Author and historian Clavin brings us through it all. He tells us that Hickok wasn’t exactly the legend we know today, although the famous gunslinger did little to deny the tall stories circulating in his name. Americans wanted to believe in the luster of the great move west. They needed to. The reality of traveling through and settling in the harsh landscape was much different, deadlier even. Still, the tales of Hickok ran close enough to the facts that the man and legend soon became difficult to separate, and in the end, even Hickok passed those stories as his own.

Clavin is not a flowery writer, but engages as storyteller who might keep you rapt around a campfire or across the bar with subtle, wry commentary. With on-point side excursions into western lives, he covers not only Hickok but those tangent to his biography. In doing so, he paints a wider image of perhaps the widest American landscape in history. Well done.

RECOMMENDED by the US Review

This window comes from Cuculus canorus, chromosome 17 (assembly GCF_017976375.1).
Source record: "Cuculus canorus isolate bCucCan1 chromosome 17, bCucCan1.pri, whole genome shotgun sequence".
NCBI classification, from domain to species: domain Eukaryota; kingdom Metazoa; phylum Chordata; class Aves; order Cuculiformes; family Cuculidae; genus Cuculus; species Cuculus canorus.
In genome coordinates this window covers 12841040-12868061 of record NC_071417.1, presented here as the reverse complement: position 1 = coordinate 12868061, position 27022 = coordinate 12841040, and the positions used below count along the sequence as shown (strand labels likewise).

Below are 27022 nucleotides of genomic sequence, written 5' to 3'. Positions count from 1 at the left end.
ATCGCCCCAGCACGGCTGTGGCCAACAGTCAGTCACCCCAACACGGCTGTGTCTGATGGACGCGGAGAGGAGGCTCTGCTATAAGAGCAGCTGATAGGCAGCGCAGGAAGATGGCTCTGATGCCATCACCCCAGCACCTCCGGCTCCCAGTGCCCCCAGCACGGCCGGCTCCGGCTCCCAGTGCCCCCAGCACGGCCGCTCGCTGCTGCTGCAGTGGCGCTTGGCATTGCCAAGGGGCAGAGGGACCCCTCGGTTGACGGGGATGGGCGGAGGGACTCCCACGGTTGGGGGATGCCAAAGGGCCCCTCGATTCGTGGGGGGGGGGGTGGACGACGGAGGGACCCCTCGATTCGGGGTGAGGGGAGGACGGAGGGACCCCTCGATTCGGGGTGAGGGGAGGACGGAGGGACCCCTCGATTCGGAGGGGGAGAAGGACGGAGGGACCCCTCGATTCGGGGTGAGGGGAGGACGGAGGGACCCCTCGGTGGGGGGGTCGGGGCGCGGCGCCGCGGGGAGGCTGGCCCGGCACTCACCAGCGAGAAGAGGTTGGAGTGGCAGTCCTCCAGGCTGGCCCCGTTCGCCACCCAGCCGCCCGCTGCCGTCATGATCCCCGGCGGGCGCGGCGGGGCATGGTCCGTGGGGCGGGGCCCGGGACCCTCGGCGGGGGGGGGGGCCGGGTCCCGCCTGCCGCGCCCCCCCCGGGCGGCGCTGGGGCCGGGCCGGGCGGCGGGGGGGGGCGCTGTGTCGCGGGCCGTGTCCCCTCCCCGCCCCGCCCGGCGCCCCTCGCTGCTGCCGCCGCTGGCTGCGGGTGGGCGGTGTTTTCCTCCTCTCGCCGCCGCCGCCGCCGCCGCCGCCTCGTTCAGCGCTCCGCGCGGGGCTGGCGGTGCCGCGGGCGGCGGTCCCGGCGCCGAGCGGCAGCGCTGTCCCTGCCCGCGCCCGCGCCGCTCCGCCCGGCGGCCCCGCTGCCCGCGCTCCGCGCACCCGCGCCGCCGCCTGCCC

Advertisements

Professional Revisions – Level One: The Opening

In this series, editor and author Christopher Klim takes you through a multi-level approach to revising your work. Excerpts taken from Write to Publish: Essentials for the Modern Fiction and Memoir Market.

All fine writing is the result of rewriting. I don’t know who coined that phrase, but it is certainly a fact. The first draft is the art of writing. The revision process exists to recognize mistakes and mop up the mess, and readers never witness the accident. Readers seek the ease of flawlessness.

LEVEL ONE: THE OPENING

The opening is the first scene in a story, albeit a very crucial scene. It introduces the main character, her hopes and desires, and the point of view. Those are story basics, and not until they are known does the story get rolling.

The tricky part about drafting an opening is that this is the time when a writer knows the least about the characters and plot. Most writers agree that it takes roughly 100 pages to understand the main characters. This often invalidates earlier characterizations, and as a result, character desire and behavior seem unfocused or incorrect. Some writers toss out the first 100 pages and start over. That is a drastic measure, although it is common to labor over the first fifty pages and definitely the first twenty-five.